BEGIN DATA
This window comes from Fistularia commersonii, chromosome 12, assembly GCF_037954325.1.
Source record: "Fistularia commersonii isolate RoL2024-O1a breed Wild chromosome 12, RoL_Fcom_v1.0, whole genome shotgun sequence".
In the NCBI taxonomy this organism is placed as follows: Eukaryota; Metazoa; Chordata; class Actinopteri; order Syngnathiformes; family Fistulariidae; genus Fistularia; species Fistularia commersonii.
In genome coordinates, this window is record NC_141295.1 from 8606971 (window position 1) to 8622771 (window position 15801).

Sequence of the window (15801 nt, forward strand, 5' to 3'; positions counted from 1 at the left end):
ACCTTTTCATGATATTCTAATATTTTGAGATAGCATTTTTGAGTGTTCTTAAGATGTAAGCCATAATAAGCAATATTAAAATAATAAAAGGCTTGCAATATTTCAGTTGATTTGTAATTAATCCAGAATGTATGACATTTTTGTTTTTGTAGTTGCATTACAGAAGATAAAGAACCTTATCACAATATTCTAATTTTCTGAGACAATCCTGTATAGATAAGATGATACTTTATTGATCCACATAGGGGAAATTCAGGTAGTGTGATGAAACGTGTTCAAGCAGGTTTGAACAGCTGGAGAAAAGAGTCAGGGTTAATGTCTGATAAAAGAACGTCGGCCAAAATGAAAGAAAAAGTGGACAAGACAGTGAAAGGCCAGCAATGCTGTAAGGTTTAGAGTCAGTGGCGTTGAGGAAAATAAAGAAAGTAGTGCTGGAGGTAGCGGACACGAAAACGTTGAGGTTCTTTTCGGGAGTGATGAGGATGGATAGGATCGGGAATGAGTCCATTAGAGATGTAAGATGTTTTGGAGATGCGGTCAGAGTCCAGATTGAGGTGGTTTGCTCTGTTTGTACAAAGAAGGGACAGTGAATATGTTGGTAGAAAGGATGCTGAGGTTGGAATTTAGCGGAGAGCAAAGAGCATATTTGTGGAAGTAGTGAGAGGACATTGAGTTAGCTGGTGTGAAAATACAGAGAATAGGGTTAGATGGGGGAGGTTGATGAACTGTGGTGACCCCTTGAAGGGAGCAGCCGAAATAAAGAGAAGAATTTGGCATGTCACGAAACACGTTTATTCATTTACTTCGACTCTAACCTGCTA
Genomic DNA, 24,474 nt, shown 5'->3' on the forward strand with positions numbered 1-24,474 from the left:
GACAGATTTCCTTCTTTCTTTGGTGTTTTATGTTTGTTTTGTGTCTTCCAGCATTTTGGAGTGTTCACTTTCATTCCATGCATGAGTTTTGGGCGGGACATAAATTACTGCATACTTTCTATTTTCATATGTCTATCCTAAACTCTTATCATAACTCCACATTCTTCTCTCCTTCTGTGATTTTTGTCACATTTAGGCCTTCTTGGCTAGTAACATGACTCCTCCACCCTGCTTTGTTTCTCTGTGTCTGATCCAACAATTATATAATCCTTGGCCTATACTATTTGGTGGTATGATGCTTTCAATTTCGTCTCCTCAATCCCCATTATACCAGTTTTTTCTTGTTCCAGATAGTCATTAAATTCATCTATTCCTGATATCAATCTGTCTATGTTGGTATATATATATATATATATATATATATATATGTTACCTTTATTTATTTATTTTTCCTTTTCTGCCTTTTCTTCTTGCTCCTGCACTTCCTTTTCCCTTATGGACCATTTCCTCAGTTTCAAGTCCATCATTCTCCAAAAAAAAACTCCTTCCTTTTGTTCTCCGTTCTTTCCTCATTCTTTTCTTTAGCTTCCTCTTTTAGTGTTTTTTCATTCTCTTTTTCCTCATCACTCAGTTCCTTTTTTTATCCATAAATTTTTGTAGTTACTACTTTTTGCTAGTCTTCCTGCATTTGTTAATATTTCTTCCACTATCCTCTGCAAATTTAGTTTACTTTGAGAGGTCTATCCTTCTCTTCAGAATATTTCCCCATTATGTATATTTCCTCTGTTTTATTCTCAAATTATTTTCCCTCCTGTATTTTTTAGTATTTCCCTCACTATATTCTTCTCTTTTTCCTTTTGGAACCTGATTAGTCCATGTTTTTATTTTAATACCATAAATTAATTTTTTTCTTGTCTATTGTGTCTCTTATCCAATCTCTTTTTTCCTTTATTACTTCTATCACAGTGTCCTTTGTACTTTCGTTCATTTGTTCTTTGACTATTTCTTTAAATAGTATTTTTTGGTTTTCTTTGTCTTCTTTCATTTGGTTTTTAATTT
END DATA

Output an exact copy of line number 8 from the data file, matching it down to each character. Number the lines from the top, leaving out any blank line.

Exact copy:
GACAGATTTCCTTCTTTCTTTGGTGTTTTATGTTTGTTTTGTGTCTTCCAGCATTTTGGAGTGTTCACTTTCATTCCATGCATGAGTTTTGGGCGGGACATAAATTACTGCATACTTTCTATTTTCATATGTCTATCCTAAACTCTTATCATAACTCCACATTCTTCTCTCCTTCTGTGATTTTTGTCACATTTAGGCCTTCTTGGCTAGTAACATGACTCCTCCACCCTGCTTTGTTTCTCTGTGTCTGATCCAACAATTATATAATCCTTGGCCTATACTATTTGGTGGTATGATGCTTTCAATTTCGTCTCCTCAATCCCCATTATACCAGTTTTTTCTTGTTCCAGATAGTCATTAAATTCATCTATTCCTGATATCAATCTGTCTATGTTGGTATATATATATATATATATATATATATATATGTTACCTTTATTTATTTATTTTTCCTTTTCTGCCTTTTCTTCTTGCTCCTGCACTTCCTTTTCCCTTATGGACCATTTCCTCAGTTTCAAGTCCATCATTCTCCAAAAAAAAACTCCTTCCTTTTGTTCTCCGTTCTTTCCTCATTCTTTTCTTTAGCTTCCTCTTTTAGTGTTTTTTCATTCTCTTTTTCCTCATCACTCAGTTCCTTTTTTTATCCATAAATTTTTGTAGTTACTACTTTTTGCTAGTCTTCCTGCATTTGTTAATATTTCTTCCACTATCCTCTGCAAATTTAGTTTACTTTGAGAGGTCTATCCTTCTCTTCAGAATATTTCCCCATTATGTATATTTCCTCTGTTTTATTCTCAAATTATTTTCCCTCCTGTATTTTTTAGTATTTCCCTCACTATATTCTTCTCTTTTTCCTTTTGGAACCTGATTAGTCCATGTTTTTATTTTAATACCATAAATTAATTTTTTTCTTGTCTATTGTGTCTCTTATCCAATCTCTTTTTTCCTTTATTACTTCTATCACAGTGTCCTTTGTACTTTCGTTCATTTGTTCTTTGACTATTTCTTTAAATAGTATTTTTTGGTTTTCTTTGTCTTCTTTCATTTGGTTTTTAATTT